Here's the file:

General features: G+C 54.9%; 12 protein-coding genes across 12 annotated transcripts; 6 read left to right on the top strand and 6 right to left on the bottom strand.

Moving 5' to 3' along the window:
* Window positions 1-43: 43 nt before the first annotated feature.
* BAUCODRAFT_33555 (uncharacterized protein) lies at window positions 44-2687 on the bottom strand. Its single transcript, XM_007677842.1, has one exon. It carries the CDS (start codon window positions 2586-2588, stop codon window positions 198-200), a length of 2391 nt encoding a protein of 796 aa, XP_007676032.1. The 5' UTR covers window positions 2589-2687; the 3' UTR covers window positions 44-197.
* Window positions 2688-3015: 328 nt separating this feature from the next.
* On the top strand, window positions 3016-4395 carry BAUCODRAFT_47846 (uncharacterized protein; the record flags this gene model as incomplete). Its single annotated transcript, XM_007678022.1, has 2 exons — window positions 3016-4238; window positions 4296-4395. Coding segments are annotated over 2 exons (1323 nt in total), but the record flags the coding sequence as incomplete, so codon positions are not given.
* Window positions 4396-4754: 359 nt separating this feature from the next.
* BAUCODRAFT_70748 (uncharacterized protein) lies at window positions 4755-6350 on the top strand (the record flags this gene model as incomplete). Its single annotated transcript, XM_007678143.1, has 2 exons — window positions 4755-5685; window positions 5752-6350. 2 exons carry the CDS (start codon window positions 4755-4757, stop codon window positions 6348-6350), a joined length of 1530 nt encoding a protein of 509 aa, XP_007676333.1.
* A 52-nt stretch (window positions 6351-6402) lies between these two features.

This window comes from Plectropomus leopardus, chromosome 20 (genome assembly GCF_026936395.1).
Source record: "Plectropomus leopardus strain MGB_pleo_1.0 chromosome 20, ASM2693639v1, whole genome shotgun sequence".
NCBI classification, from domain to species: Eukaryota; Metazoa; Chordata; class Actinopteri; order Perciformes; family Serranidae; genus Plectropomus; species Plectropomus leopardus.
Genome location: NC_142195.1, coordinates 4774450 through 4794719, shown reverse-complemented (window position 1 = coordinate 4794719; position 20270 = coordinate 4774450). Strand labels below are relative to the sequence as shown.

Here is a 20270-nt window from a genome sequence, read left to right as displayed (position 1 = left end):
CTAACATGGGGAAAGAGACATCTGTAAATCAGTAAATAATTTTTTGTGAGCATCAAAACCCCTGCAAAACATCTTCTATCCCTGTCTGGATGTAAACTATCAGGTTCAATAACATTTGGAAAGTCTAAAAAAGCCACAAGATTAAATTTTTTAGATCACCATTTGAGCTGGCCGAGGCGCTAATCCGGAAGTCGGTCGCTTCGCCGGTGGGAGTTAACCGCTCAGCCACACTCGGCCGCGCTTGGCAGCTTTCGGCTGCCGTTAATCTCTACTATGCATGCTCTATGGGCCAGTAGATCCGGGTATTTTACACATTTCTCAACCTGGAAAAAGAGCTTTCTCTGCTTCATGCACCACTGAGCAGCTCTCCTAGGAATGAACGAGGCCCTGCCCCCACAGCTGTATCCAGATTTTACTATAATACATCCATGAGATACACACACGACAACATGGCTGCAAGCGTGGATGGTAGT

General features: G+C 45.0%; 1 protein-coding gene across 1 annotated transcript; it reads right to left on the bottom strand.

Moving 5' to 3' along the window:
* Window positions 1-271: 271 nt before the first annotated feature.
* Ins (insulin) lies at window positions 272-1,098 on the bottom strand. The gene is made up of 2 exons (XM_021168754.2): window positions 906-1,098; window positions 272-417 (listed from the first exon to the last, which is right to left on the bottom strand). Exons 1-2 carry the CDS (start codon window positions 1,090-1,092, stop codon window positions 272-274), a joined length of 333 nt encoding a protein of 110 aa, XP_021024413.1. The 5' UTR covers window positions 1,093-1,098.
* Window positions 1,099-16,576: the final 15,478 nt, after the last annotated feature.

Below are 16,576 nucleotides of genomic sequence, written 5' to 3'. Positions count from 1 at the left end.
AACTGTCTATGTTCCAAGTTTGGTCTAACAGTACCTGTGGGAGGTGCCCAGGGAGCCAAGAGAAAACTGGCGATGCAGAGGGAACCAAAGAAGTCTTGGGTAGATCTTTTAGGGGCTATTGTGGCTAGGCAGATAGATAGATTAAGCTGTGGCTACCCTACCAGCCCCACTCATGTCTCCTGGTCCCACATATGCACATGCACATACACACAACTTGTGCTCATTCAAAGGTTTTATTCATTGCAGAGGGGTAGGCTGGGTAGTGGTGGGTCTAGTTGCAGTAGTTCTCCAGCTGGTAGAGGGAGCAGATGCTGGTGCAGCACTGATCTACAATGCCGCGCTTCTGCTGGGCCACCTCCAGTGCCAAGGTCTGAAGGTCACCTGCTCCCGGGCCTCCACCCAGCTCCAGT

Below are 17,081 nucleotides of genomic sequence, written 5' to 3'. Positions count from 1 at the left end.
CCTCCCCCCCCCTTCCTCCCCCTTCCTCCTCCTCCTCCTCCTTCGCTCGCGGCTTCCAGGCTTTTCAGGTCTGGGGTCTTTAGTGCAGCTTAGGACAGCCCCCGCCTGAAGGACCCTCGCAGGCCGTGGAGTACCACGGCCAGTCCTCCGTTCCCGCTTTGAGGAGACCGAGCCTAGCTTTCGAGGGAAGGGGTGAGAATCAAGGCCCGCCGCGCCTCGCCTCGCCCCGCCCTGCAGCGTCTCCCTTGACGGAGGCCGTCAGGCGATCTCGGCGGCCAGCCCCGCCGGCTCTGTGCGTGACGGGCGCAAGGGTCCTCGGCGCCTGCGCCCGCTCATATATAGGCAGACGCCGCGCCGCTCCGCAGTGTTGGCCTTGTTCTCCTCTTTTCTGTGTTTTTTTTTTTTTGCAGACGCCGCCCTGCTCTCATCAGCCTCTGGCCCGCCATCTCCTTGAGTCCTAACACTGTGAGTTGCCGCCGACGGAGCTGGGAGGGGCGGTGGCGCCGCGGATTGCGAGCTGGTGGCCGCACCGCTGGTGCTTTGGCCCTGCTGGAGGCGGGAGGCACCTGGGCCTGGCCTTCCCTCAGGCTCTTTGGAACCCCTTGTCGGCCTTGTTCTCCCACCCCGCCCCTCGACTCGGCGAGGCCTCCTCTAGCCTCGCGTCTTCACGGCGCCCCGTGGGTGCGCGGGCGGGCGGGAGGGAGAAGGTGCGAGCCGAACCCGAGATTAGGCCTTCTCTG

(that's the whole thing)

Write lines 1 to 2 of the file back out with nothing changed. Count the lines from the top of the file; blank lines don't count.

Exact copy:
General features: G+C 54.9%; 12 protein-coding genes across 12 annotated transcripts; 6 read left to right on the top strand and 6 right to left on the bottom strand.

Moving 5' to 3' along the window: